The Average Speeds of Cargo Ships

The Average Speeds of Cargo Ships
February 20, 2020 Aldo Flores
yellow cargo auto shipper

Judging the average speed of a cargo ship is sometimes difficult because the sea is an untamed, unpredictable entity. You never know what might happen on the water to delay the shipment of your vehicle. However, a qualified shipping company does everything possible to mitigate the risks.

It’s imperative to collect a list of estimated freight transit times from your freight forwarder. A cost estimate for each shipping method is helpful, too. What you learn can affect your choice to go with an open-air carrier or a Roll-On/Roll-Off (RoRo) ship, or you might decide to go with an auto shipper that can transport your car via air freight. At Trans Global Auto Logistics, we trust in our abilities to ship your vehicles quickly and without error. Here’s a breakdown of average speeds for a variety of carriers.

Consolidated Container Ship

large stack of cargo containers

Consolidated container ships are the most cost-effective way to transport your vehicle. Your car gets loaded into a container with a variety of other automobiles, all of which are going to the same port. While more affordable than other options, the average speed of a cargo ship is the longest. Of course, that also depends on your location. Your car may reach its destination in three weeks, but it’s more likely to take 30-40 days.

Single Container Shipping

Although single container shipping also involves a cargo ship, it cuts down on your freight transit times. Unfortunately, you pay dearly for the privilege. Transporting your car in a large container of its own will likely cost twice as much as a consolidated container.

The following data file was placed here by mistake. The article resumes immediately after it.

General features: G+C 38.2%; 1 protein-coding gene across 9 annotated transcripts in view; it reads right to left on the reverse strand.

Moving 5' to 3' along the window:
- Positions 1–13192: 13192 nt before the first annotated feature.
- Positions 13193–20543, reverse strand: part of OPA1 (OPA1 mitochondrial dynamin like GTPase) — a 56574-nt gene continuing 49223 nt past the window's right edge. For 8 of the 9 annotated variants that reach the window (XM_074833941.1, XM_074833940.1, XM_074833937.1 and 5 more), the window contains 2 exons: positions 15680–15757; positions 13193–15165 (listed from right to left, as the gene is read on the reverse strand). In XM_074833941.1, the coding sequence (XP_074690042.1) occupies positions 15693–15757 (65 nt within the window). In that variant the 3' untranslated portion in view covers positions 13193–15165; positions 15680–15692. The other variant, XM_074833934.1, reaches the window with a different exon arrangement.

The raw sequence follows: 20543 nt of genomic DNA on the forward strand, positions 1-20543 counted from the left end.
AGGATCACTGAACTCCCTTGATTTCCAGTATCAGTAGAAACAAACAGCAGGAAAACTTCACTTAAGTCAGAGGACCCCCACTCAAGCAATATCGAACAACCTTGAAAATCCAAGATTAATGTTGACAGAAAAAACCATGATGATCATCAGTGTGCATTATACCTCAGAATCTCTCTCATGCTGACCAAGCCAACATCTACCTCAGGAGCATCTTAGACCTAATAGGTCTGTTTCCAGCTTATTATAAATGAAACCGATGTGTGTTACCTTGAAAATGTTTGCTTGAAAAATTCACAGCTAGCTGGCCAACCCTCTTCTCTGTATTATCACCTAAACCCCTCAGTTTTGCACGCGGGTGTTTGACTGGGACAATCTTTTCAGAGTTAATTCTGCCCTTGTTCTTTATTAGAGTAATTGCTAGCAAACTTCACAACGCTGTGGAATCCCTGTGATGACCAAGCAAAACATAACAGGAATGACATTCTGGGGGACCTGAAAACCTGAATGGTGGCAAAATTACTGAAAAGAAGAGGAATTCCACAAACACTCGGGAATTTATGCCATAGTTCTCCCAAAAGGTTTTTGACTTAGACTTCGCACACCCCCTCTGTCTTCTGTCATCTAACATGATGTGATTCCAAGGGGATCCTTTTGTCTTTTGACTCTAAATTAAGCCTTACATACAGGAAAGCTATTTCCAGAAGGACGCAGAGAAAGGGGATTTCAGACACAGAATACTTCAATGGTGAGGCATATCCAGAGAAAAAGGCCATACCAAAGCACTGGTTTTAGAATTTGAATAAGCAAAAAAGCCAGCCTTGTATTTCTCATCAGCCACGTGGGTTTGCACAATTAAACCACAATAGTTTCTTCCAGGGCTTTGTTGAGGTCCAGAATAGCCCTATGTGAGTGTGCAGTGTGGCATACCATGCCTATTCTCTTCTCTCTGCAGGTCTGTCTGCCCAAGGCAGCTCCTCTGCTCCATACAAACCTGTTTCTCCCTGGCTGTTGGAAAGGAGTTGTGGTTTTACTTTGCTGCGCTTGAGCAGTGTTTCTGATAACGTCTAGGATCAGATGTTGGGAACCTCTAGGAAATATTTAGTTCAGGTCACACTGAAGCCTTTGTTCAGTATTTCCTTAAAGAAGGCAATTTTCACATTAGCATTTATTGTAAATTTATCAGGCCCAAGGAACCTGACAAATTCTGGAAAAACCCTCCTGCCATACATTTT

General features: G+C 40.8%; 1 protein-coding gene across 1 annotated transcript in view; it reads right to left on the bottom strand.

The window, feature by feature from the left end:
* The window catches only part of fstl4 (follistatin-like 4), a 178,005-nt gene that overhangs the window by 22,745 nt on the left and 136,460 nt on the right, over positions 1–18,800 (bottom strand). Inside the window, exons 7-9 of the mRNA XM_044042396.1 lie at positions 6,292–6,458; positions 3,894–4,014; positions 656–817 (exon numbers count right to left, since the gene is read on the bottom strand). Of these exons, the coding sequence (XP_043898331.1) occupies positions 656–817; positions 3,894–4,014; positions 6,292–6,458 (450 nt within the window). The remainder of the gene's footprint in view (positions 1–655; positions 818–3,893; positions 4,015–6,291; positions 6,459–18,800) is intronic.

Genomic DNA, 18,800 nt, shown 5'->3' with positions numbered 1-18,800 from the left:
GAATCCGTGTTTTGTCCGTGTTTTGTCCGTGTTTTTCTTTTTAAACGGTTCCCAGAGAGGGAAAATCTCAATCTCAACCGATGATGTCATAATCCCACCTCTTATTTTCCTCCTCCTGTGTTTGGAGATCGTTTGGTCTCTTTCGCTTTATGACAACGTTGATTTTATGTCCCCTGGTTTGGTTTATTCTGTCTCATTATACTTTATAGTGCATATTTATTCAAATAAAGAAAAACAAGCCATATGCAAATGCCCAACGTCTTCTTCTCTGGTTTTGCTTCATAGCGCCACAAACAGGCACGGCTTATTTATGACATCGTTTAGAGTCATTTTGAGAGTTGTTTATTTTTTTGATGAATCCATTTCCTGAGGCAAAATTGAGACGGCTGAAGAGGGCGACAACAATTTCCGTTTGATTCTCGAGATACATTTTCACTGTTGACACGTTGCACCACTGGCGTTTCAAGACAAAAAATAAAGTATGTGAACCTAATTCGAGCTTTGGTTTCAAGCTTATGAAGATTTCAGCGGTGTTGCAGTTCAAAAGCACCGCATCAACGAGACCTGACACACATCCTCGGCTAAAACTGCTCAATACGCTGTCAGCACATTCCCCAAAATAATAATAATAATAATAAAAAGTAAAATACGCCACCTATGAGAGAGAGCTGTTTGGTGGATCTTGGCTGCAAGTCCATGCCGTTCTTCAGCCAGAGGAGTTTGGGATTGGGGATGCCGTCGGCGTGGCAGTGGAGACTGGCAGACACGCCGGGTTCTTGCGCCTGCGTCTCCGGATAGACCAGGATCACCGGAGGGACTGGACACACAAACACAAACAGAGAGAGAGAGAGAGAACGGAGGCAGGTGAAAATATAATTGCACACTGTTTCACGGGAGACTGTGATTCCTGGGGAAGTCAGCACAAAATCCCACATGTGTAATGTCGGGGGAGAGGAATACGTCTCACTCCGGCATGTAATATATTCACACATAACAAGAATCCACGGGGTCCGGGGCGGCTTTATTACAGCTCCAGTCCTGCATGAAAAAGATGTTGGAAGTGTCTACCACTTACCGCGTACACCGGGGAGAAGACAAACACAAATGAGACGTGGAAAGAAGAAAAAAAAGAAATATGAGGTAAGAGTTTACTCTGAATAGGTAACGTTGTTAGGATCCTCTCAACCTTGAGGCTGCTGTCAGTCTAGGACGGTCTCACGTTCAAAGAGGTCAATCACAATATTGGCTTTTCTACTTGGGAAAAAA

However, it takes far less time for your vehicle to voyage through the shipping process and it will be cleared through customs in a trice. With this method, your vehicle should arrive in two to three weeks. It’s the optimal choice for moving classic cars.

RoRo Ships

RoRo ships are the preferred method for shipping cars. Rather than being loaded into a container, the automobile is rolled onto the ship and safely braced, then driven off once it reaches its port.

RoRo ships are faster than the average speed of a cargo ship but slower than what you’ll experience when you book a container yourself. It comes down to destination and total distance, though your auto shipper should be able to get your car to you in less than a month. It’s an excellent middle-ground option, but you should be aware that your RoRo ship probably won’t travel a direct route to your destination.

Ultimately, you have to compare the average speed of a cargo ship to your overall budget. If speed is more important than anything and money is no object, then air freight might be your best bet. Talk to Trans Global Auto Logistics about the pros and cons of each choice.

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